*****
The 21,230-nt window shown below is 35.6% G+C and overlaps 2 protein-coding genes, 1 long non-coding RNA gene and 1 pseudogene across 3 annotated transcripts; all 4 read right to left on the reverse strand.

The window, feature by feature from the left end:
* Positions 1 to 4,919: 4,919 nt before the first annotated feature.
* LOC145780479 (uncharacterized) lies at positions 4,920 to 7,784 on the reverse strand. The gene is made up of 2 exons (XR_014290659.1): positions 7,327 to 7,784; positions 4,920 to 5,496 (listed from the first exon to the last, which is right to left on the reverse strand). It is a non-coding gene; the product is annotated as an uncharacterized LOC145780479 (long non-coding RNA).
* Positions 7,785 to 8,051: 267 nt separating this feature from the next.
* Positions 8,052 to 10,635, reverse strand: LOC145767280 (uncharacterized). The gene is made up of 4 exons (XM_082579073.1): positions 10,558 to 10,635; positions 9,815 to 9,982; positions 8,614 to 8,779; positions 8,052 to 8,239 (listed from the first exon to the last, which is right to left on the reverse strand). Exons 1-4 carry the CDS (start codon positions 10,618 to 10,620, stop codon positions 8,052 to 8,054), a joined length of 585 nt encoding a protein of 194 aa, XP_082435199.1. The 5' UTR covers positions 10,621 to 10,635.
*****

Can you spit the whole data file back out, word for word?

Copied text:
The 21,230-nt window shown below is 35.6% G+C and overlaps 2 protein-coding genes, 1 long non-coding RNA gene and 1 pseudogene across 3 annotated transcripts; all 4 read right to left on the reverse strand.

The window, feature by feature from the left end:
* Positions 1 to 4,919: 4,919 nt before the first annotated feature.
* LOC145780479 (uncharacterized) lies at positions 4,920 to 7,784 on the reverse strand. The gene is made up of 2 exons (XR_014290659.1): positions 7,327 to 7,784; positions 4,920 to 5,496 (listed from the first exon to the last, which is right to left on the reverse strand). It is a non-coding gene; the product is annotated as an uncharacterized LOC145780479 (long non-coding RNA).
* Positions 7,785 to 8,051: 267 nt separating this feature from the next.
* Positions 8,052 to 10,635, reverse strand: LOC145767280 (uncharacterized). The gene is made up of 4 exons (XM_082579073.1): positions 10,558 to 10,635; positions 9,815 to 9,982; positions 8,614 to 8,779; positions 8,052 to 8,239 (listed from the first exon to the last, which is right to left on the reverse strand). Exons 1-4 carry the CDS (start codon positions 10,618 to 10,620, stop codon positions 8,052 to 8,054), a joined length of 585 nt encoding a protein of 194 aa, XP_082435199.1. The 5' UTR covers positions 10,621 to 10,635.